Here are a few techniques to quickly scare away raccoons.
When lit and discharged, firecrackers make a very loud gunshot-like noise. Never throw firecrackers directly at an animal. It is best to throw them in a location away from people and animals and only use them if you have the proper experience.
The sound of a firecracker will be very loud and frightening to the raccoon. They are likely to turn right around and scurry back into the woods.
The reason firecrackers are put on the short-term list is because it’s really not practical to continually set firecrackers off. Once the noise is made, raccoons will eventually return, but they will be cautious for at least a few hours, if not a few days.
Also, we’re talking firecrackers. Not a big ol’ firework, here.
Pots and Pans
If you’re short on firecrackers, try turning to something more domestic. A metal pot or pan works perfectly.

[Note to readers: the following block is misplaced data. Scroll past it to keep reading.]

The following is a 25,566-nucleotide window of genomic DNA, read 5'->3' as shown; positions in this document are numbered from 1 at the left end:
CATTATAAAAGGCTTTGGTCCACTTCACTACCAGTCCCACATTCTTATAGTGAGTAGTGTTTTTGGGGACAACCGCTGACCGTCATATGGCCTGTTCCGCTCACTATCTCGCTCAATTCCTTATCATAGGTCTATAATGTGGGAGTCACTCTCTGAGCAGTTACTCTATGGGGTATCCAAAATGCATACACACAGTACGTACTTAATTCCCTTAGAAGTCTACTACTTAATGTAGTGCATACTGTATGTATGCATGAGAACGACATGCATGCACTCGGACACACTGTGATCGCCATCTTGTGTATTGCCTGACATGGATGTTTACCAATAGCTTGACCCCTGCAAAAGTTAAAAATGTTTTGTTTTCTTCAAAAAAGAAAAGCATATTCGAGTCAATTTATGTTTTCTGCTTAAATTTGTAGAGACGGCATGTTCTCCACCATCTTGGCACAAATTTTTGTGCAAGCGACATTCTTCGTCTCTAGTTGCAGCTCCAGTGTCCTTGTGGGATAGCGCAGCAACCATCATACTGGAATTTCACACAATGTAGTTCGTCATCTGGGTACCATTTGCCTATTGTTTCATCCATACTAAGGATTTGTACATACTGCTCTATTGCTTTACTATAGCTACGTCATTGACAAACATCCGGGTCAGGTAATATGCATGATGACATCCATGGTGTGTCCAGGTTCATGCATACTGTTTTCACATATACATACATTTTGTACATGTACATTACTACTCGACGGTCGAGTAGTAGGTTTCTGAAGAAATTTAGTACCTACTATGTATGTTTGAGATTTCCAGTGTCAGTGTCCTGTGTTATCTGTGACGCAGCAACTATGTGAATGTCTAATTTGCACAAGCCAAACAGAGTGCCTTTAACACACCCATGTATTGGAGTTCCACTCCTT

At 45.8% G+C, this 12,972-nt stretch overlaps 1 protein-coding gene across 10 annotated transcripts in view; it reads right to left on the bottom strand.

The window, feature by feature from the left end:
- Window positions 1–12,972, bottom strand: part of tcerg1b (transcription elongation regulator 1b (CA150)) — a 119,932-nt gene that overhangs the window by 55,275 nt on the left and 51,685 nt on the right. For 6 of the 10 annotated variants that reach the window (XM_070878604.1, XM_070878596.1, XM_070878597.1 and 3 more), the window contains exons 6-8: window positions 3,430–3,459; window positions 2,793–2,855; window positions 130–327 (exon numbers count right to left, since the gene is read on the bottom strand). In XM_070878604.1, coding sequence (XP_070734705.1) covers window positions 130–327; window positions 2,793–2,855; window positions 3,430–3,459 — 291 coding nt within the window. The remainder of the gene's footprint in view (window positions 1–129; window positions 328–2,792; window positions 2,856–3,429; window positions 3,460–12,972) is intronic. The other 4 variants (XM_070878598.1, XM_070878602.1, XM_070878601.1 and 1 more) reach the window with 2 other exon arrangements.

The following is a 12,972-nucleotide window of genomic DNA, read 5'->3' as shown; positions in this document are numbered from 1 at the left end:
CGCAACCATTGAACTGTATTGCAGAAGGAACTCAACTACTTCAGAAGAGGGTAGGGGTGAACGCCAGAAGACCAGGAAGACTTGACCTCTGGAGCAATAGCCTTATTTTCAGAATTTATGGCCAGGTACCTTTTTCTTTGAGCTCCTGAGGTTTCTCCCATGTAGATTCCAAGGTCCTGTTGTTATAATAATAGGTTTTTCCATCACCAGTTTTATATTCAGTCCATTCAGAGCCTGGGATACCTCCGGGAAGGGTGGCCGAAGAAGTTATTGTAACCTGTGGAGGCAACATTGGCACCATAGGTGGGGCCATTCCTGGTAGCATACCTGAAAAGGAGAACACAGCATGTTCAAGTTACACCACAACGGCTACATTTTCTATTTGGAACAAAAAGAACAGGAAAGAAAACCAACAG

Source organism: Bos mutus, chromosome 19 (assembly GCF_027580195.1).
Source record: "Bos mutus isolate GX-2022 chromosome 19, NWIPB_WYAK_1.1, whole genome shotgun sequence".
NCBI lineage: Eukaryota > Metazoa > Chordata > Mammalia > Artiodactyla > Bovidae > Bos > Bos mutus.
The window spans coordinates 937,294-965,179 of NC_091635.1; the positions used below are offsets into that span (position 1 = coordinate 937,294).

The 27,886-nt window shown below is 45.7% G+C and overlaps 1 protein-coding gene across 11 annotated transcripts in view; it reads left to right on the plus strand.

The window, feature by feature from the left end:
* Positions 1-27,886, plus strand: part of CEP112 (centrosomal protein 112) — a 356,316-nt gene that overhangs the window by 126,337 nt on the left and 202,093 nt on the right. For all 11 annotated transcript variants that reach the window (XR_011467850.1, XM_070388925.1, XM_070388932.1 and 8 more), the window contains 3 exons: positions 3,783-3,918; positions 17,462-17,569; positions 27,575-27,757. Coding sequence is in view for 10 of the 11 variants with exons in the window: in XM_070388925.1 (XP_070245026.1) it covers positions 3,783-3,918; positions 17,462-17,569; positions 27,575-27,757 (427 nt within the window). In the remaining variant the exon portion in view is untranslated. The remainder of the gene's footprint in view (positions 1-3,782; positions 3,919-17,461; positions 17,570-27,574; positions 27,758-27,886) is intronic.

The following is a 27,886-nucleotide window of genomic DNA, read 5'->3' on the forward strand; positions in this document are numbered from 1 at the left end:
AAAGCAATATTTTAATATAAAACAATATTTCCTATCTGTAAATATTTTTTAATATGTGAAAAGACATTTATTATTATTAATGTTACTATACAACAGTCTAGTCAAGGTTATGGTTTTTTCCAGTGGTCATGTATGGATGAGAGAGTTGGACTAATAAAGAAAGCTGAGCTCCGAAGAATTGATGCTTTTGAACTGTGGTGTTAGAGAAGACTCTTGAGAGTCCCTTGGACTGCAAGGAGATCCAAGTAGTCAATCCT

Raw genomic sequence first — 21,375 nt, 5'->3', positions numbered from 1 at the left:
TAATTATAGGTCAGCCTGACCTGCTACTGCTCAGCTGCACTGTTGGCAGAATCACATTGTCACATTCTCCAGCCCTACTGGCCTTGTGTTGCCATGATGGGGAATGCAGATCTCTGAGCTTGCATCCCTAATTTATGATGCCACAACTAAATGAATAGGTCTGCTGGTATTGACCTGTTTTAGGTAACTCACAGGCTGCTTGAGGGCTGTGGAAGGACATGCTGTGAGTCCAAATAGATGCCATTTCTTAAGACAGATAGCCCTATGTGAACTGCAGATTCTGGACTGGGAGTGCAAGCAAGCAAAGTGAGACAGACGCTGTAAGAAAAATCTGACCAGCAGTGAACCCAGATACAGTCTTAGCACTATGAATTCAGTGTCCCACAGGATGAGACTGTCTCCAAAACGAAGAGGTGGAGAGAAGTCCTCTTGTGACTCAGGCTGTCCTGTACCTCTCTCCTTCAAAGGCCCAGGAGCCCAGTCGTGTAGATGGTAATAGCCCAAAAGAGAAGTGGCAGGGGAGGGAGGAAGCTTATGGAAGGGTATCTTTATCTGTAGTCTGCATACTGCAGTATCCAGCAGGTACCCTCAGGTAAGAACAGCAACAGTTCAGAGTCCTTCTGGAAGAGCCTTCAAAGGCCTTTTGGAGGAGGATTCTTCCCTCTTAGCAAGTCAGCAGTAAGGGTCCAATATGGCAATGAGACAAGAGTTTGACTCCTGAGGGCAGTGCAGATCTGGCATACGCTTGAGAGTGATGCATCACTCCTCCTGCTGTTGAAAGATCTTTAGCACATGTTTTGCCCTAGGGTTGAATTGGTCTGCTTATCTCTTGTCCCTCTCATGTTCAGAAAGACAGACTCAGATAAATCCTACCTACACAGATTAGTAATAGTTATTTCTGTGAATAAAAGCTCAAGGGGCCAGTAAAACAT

Use a wooden spoon or spatula to bang on the pan. It should make a loud, ringing metallic sound that is sure to send a raccoon (and any deer or birds hanging around) scurrying away.
Even if you don’t have time to grab a pot or pan, making a loud slapping or clapping noise with your hands might be enough to do the trick.
If you’re really short on supplies, or you have your hands full, try shouting at the raccoon. Raccoons aren’t used to the sounds of a yelling voice.
Typically, any noise that is outside of their normal realm will scare them. This may be less likely to work in urban settings. Also, if you have a persistent critter who is used to getting shouted at, they will be less likely to run off.
Other Ways to Scare Raccoons Away
Sounds and noises are only one way to scare raccoons away. The most effective deterrents will combine sounds and noises with some other type of visual or physical deterrent!
Some of the more practical ways to keep raccoons away may already be installed in and around your house. Let’s take a closer look:
Floodlights that are motion-activated are going to be your best defense against your masked bandit. You’ll want to use a solar-powered light, so you don’t have to recharge it.
Ideally, take a peek at these Outdoor Solar Lights from Hmcity if you’d like.